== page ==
All of which turns my mind to my favorite local airport - Washington-Dulles (IAD) - in Northern Virginia where so-called mobile lounges (36 of them) still move passengers from the main terminal to Terminal D. These vehicles are low speed, volume people movers with cabins that look like a subway car - meaning most passengers stand for the short journey to their terminal.

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The Dulles mobile lounges rise up to "dock" with the terminal, load their passengers, back away/undock, slide down slightly, and then drive to their next destination and repeat the process - loading and unloading passengers. The experience is very much like a truck-mounted subway car.

The early robotaxi prototypes shown by car makers, like GM, emphasize comfort and style. This robotaxi vision - like the Cruise Origin - is a vestige of outmoded thinking. Yes, an individual vehicle owner with a semi-autonomous vehicle will want to travel in luxury. But volume people moving is going to require a much more Spartan and practical passenger experience.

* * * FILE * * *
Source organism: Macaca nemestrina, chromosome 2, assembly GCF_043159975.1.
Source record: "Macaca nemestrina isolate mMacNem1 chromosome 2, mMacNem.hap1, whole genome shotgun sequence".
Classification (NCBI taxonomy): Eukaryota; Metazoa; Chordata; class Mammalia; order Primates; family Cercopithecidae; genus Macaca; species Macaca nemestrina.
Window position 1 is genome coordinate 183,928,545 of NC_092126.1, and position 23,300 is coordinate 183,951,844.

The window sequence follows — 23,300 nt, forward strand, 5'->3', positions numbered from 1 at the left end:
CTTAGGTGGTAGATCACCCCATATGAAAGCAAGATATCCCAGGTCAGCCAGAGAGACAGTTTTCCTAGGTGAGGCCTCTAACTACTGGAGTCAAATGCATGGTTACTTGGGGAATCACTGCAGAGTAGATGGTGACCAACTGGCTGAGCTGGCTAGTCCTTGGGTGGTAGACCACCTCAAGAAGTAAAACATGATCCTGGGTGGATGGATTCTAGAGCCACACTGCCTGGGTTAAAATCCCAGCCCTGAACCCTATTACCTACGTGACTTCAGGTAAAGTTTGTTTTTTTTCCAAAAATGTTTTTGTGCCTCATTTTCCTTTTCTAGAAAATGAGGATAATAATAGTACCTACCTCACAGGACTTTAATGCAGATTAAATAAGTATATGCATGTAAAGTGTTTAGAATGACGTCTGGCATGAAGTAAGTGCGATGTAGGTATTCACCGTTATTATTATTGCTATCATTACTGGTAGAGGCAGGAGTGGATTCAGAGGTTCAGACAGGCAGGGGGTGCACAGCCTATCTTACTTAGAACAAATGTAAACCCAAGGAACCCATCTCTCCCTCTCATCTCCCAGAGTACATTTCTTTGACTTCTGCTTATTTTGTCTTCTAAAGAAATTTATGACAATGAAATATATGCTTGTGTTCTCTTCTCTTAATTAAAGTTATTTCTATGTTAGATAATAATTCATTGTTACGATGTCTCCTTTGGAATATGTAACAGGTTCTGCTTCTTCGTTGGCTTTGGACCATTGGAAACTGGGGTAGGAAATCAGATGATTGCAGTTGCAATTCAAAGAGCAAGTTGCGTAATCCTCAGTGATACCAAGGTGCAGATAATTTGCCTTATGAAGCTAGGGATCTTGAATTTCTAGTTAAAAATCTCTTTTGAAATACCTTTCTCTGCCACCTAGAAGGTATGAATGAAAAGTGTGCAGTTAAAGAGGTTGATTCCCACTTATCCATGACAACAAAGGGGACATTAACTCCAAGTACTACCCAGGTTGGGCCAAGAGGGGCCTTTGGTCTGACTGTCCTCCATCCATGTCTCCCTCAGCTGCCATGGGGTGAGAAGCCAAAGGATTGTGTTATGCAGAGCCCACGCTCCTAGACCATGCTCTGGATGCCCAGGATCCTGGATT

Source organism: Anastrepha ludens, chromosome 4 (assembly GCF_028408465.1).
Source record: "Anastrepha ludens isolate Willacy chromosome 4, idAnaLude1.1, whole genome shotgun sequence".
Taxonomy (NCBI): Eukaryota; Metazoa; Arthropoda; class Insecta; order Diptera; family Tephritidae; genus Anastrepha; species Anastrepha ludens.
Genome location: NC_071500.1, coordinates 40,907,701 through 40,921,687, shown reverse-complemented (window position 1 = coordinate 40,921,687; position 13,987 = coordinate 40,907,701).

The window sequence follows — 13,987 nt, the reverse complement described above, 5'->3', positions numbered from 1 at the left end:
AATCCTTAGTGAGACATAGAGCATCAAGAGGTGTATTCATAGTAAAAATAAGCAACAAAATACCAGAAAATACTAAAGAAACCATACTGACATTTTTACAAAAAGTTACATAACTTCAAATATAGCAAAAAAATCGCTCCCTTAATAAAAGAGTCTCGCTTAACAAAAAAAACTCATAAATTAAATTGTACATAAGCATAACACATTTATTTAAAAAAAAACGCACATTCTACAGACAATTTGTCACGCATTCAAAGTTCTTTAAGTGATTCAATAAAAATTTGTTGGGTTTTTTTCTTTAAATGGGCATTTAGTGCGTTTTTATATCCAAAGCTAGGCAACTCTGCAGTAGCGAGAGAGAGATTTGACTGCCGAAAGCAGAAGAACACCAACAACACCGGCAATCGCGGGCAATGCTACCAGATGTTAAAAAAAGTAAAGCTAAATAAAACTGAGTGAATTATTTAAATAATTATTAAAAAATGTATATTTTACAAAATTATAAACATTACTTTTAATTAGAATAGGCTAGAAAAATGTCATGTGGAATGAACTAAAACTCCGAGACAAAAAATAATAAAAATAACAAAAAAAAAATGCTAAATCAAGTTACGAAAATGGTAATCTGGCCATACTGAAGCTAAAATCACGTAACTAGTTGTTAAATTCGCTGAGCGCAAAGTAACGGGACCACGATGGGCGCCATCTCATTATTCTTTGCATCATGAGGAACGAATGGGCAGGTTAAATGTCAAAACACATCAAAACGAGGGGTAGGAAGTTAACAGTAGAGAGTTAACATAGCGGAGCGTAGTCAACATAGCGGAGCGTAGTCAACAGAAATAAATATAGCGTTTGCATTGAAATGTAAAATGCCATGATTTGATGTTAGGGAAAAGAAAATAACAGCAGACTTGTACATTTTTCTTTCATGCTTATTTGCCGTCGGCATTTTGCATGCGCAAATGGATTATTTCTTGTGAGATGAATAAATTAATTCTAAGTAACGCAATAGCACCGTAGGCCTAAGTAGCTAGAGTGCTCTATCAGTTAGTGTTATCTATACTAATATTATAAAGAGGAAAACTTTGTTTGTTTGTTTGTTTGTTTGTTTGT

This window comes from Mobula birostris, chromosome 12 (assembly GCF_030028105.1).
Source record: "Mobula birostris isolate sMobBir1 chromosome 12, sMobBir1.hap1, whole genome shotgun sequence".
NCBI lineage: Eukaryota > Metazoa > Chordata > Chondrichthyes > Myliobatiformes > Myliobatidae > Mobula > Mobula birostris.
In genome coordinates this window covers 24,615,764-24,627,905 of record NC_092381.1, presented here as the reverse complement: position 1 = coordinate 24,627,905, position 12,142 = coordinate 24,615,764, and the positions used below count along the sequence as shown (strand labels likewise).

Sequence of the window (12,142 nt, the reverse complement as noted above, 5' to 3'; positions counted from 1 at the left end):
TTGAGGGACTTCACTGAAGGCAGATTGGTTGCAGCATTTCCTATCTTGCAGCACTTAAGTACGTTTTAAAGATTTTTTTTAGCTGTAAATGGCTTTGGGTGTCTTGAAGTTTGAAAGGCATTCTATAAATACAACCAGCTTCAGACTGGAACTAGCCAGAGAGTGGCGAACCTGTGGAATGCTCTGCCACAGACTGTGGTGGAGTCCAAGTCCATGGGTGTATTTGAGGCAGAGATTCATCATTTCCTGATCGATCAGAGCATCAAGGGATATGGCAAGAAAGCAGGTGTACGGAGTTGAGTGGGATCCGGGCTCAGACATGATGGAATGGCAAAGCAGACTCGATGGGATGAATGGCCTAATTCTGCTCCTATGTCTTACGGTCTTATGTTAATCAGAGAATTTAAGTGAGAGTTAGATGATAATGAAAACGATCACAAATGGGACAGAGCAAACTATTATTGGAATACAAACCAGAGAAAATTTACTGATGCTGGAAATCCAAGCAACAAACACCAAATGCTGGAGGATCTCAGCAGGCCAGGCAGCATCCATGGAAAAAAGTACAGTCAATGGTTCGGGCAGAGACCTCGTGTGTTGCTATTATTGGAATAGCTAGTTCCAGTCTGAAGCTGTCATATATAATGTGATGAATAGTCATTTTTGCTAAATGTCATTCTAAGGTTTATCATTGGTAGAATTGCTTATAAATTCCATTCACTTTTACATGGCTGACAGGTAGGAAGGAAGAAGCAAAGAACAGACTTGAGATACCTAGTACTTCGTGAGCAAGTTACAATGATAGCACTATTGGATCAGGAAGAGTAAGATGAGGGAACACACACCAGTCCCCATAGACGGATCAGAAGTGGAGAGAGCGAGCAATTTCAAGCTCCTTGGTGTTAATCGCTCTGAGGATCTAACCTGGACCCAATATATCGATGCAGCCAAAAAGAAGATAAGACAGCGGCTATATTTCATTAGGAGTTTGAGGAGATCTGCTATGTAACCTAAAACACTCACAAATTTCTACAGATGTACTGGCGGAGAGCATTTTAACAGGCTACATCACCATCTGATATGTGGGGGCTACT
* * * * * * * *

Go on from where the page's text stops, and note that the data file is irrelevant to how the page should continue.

Dulles architect Eero Saarinen got it right 60 years ago when he dreamed up the mobile lounges as part of what was considered visionary thinking at the time. In fact, the mobile lounges originally took passengers directly to their airplanes. The 36 mobile lounges at Dulles soldier on - some of their routes having been replaced by airport subways in 2010 - as a testament to the power of Saarinen's early vision. Their function is echoed in mobile lounges used to transport NASA astronauts to their launches and by similar transports at JFK and Paris de Gaulle airports.